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Portraits of American’s Living with Multiple Chemical Sensitivity

Thilde_Jensen_photography

Danish photographer Thilde Jensen came to New York City in 1997. Six years later her life and career was cut short by a sudden development of severe Multiple Chemical Sensitivities (MCS). The urban life she had previously navigated with ease transformed into a toxic war zone. Her immune system crashed, forcing her unto a survivalistic journey, unravelling the comfort and construct of her previous life. The ensuing years were a lesson in basic survival – camping in the woods, while wearing a respirator when entering supermarkets, doctors’ offices, and banks. To her surprise an otherwise invisible subculture of people emerged who shared this isolated existence. Her photographs are a personal account of life on the edge of modern civilization as one of the human canaries, the first casualties to a ubiquitous synthetic chemical culture. Of her series ‘Canaries’ Thilde writes:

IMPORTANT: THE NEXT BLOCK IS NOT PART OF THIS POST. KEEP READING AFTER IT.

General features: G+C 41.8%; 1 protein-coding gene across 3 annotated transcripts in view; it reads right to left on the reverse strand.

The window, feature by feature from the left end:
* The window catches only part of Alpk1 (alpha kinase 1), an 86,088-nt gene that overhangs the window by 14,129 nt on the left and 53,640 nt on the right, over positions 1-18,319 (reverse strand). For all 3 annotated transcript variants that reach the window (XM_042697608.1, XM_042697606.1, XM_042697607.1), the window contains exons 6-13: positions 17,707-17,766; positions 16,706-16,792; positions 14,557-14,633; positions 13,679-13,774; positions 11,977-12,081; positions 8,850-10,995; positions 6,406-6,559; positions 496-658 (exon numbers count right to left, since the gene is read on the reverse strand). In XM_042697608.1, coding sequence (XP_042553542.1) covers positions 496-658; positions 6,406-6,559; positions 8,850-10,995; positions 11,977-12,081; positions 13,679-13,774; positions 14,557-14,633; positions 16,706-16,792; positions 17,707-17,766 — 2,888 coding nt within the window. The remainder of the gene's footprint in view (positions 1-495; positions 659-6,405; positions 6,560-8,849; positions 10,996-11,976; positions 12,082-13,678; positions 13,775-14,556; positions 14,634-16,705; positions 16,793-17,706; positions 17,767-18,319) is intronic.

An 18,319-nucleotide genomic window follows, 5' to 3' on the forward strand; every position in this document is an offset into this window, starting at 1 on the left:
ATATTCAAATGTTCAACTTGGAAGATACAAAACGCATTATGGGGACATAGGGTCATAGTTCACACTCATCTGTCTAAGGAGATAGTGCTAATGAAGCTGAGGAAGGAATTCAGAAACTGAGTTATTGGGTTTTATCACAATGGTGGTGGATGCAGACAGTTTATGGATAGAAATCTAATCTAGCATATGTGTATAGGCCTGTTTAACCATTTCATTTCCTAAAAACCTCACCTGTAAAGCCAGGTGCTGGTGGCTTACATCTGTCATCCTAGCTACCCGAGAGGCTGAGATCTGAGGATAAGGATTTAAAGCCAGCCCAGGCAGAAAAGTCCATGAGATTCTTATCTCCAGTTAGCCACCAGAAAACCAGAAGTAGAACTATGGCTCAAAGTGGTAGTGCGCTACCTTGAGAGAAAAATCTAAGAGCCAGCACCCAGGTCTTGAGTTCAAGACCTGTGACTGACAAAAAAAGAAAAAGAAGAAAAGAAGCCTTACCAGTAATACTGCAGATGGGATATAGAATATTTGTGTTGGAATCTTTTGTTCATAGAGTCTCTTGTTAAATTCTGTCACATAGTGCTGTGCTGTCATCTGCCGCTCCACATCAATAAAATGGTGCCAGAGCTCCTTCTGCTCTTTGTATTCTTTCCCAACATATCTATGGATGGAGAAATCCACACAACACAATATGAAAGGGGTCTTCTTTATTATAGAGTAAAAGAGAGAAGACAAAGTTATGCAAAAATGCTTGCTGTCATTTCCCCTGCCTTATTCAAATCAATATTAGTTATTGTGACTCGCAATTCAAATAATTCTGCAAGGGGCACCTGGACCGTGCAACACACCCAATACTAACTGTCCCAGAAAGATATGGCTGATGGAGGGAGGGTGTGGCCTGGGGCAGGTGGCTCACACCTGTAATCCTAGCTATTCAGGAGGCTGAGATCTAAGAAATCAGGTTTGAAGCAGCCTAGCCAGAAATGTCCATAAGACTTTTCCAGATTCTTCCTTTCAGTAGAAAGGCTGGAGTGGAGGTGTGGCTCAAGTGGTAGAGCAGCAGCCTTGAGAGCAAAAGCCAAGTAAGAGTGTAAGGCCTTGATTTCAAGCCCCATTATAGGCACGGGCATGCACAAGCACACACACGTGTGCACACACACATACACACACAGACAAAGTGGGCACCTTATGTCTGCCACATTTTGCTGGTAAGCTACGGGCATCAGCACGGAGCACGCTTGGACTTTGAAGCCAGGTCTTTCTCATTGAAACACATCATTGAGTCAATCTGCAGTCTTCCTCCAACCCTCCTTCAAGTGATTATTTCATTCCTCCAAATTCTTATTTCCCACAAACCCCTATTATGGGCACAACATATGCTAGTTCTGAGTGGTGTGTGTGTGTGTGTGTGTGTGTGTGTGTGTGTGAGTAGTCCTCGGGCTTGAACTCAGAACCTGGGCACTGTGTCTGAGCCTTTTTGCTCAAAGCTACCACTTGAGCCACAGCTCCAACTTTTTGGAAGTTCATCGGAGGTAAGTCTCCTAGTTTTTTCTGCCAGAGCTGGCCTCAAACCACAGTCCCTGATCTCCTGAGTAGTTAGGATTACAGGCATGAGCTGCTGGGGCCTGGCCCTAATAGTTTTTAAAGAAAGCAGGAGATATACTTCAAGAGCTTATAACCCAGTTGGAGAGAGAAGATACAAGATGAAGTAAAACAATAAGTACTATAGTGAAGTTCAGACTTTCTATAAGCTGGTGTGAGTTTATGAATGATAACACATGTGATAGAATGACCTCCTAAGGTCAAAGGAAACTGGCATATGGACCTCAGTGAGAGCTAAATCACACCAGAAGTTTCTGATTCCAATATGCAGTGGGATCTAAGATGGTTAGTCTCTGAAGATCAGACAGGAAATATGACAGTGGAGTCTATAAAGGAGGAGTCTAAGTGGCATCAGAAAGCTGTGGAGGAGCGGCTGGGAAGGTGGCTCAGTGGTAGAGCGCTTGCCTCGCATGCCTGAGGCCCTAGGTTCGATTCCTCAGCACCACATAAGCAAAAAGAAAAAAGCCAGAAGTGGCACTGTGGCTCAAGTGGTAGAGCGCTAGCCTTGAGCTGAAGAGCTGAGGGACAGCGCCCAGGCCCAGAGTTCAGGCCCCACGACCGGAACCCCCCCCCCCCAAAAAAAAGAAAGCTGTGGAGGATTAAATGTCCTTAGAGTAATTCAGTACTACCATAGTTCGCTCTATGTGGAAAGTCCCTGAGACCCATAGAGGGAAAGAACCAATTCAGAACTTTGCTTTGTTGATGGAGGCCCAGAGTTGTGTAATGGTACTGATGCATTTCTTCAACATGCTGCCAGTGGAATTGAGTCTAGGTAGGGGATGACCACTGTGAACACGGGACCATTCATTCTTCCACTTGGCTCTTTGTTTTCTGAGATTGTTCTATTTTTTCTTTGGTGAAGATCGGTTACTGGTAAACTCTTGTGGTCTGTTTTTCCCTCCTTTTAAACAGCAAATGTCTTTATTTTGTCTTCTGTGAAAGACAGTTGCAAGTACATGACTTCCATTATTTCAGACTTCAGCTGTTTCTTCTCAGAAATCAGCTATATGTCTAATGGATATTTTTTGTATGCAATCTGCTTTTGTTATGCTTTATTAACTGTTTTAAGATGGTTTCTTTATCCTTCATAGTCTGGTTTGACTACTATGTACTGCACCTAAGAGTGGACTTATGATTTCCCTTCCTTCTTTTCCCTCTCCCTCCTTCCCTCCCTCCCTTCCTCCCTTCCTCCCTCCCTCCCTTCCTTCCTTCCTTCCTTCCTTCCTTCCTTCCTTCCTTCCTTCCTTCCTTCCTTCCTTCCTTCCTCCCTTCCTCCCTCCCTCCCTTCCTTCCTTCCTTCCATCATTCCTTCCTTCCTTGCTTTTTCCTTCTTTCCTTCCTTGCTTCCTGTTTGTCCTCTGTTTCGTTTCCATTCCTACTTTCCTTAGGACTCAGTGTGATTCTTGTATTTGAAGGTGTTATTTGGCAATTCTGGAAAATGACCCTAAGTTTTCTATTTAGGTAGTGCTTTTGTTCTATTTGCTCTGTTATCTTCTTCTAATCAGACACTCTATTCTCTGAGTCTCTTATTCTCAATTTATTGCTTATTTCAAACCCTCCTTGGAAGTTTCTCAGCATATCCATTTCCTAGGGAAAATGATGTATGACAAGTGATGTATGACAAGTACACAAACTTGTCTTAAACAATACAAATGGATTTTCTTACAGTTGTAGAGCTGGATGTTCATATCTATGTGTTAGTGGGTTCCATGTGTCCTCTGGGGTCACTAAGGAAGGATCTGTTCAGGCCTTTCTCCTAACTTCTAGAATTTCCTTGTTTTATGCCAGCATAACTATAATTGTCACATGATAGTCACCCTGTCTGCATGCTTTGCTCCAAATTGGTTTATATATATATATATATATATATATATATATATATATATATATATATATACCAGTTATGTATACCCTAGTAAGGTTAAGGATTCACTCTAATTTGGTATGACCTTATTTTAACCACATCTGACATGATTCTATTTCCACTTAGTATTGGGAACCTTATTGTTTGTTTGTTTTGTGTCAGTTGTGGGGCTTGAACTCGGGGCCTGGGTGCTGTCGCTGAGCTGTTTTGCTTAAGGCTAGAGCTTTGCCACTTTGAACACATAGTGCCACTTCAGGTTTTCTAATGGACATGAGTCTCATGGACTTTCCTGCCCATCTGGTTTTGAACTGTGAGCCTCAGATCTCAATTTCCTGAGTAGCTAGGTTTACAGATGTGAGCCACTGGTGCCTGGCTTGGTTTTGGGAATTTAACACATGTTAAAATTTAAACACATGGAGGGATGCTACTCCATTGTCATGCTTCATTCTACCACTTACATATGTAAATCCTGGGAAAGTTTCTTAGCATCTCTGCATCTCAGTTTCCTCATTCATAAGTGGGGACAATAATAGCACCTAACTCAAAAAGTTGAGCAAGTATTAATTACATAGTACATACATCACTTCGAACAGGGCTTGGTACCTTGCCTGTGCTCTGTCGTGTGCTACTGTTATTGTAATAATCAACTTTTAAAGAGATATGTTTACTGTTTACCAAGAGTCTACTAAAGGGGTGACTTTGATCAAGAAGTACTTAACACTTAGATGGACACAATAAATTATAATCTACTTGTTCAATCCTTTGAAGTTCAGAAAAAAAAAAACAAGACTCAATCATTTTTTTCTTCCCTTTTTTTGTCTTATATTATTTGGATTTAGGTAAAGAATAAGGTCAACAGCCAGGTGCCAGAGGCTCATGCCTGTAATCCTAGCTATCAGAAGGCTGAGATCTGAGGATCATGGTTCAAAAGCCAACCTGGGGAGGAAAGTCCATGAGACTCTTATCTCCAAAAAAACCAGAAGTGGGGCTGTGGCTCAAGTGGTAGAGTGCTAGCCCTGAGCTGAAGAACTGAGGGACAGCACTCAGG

‘Since World War II the production and use of synthetic chemicals has exploded. During the course of an average day, people come in contact with a host of chemicals – Just walking into a supermarket one might be breathing as many as 20,000 different synthetic compounds. As a result of the prevalence of these synthetic chemicals, it is believed that more than ten million Americans have developed a disabling condition called Multiple Chemical Sensitivity, (MCS).

MCS is a condition where our immune and central nervous system goes into extreme reactions when exposed to small amounts of daily chemicals like perfume, cleaning products, car exhaust, construction materials and pesticides. In addition, some people also react to light, fabrics, food and electromagnetic fields as emitted by computers, phones, cell towers, cars and florescent lights – making life a near impossibility. Many people with MCS are forced to live in remote areas in tents, cars, or trailers. Others are prisoners of their homes, with advanced air filter systems to keep outside air from contaminating their breathing space’.

thilde jensen photography

Thilde_Jensen_photography

Thilde_Jensen_photography

Thilde_Jensen_photography

Thilde_Jensen_photography

Thilde_Jensen_photography

Thilde_Jensen_photography

Thilde_Jensen_photography

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